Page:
Last week, more than 600 musicians and comedians signed a letter sent to Congress on behalf of the National Independent Venue Association (NIVA). In this letter, asking for aid, there is the following sentence: “We will know America is ‘back’ when our music venues are filled with fans enjoying concerts safely.”
Given what is happening out there, it seems as though America is not going to be back any time soon.
And according to the NIVA, “Due to the national routing of most tours, this industry will not recover until the entire country is open at 100% capacity.”
Again, 100% is a lot to shoot for unless you’re a craven politician who cares nothing about health and just adulation.
So what does the NIVA ask for? Things like the RESTART Act (S. 3814), which does things like provide money to businesses that is equal to six months’ payroll, benefits, and fixed operating costs. Up to 90% loan forgiveness for businesses that have fewer than 500 FTE (full-time equivalencies, as in people with jobs), and a 7-year payback period for the loans. Tax credit relief for a percentage of refunded tickets. Rent/mortgage tax credit (as in the Keeping the Lights on Act (H.R. 6799). An employee retention tax credit for shuttered businesses that have obtained PPP loans that runs until the business is back and at 100% capacity. And tax credits as described in the Clean Start Act (H.R. 7079) for cleaning businesses and providing PPE for employees and customers.
All of which is to say that (1) the independent venues that the NIVA represents are looking to the federal government for money to stay in business and (2) the NIVA is clearly somewhat optimistic about a 100% return of patrons to their venues in a foreseeable future.
Music and entertainment venues are not the only facilities that are on the brink of partial extinction.
For example, there are restaurants, not all of which are owned by conglomerates.
On April 29 the Independent Restaurant Association sent a letter to Congress, which reads, in part:
“Throughout this crisis, the independent restaurant community, representing over 500,000 restaurants and 11 million employees, has been hit especially hard. At present, four in 10 restaurants are closed and the remaining 60% are operating at severely depressed revenue levels (sales have plummeted $80 billion during the months of March and April alone). According to the National Bureau of Economic Research, restaurants can only expect a 30% chance of staying open, if the COVID-19 crisis lasts four months, which is lower than any other industry. Once we are allowed to reopen, we will continue to face significant hurdles. Revenue generation will be severely compromised due to social distancing policies (requiring fewer individuals in our restaurants) and limitations to large revenue generating events, including weddings, birthdays and corporate events.”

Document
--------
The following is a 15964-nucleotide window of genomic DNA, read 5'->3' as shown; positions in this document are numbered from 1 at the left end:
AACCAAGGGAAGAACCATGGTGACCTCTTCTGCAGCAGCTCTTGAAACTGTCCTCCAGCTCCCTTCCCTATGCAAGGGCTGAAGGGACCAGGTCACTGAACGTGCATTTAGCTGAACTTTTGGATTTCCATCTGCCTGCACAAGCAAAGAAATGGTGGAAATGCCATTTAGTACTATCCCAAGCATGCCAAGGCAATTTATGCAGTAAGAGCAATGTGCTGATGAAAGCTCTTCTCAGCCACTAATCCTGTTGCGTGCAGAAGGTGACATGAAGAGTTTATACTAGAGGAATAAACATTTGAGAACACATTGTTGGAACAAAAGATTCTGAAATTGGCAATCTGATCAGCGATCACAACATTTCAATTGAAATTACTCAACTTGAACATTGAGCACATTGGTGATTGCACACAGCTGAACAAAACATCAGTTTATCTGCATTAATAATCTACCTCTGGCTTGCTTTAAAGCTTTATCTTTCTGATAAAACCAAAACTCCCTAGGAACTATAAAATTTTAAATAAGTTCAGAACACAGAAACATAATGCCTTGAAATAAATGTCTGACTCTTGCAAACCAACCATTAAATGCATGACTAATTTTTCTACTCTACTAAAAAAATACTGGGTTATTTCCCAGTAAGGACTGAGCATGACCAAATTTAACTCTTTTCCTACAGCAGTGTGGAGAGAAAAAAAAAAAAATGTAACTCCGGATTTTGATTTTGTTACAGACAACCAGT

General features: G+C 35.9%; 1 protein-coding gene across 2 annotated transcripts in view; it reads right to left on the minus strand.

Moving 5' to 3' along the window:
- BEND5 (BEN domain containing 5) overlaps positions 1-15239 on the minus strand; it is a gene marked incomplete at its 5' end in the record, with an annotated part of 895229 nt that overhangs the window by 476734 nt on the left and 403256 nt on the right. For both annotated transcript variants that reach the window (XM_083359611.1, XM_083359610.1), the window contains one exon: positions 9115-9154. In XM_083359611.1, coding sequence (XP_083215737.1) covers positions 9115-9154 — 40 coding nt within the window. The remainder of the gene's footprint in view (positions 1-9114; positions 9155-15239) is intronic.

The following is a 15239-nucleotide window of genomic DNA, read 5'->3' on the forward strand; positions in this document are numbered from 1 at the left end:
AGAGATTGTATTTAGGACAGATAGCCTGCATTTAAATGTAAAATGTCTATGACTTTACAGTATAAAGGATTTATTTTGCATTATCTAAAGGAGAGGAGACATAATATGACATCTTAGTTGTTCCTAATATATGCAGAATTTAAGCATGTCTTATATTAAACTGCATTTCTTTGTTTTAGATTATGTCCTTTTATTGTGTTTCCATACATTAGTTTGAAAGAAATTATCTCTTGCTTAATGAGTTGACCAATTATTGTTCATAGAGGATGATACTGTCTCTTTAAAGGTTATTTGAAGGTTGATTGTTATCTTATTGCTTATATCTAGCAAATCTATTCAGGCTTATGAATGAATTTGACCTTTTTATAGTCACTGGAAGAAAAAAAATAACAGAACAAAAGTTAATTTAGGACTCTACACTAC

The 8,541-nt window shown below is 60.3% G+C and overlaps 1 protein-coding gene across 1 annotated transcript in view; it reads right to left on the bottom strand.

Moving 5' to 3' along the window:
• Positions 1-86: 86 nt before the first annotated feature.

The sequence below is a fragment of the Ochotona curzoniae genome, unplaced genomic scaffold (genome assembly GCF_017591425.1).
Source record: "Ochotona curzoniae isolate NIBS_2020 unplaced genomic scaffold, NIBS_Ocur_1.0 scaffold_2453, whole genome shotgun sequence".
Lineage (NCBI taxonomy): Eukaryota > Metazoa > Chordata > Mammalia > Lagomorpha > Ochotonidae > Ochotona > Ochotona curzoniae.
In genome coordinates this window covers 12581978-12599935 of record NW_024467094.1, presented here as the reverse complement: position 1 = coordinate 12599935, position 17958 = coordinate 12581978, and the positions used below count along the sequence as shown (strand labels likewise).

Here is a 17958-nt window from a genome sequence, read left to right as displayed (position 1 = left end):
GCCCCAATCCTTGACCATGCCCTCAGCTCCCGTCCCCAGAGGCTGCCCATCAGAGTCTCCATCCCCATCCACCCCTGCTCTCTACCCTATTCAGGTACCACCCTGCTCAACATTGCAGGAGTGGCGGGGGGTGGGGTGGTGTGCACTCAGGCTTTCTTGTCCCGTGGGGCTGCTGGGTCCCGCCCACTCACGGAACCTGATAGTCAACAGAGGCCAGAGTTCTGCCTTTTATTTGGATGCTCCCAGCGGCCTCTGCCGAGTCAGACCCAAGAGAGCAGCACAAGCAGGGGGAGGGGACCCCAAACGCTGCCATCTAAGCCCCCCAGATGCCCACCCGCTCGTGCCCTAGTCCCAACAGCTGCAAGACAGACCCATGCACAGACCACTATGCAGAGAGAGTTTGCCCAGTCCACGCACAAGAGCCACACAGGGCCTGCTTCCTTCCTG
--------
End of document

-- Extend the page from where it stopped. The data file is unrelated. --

According to that association, the restaurant economy is $760-billion. And in addition to the direct employees, there is the knock-on effect of the employees in the restaurant supply chain, on the order of 5-million workers.
So the independent restaurateurs need significant help, too, and while there are many that have opened, again realize that they’re far from 100% capacity, and that is likely to be the case for quite some time.
Think of the network effects in the economy. Restaurant workers who might have gone to music venues find themselves out of work so they can’t go (assuming they have the opportunity). And those who worked at music venues are unable to spring for a meal at a restaurant, so they don’t go.
It is frightening to consider that the solution that both of these industries are counting on are politicians.
Here’s hoping that the scientists and researchers develop a vaccine soon.
Schuba’s photo via instagram.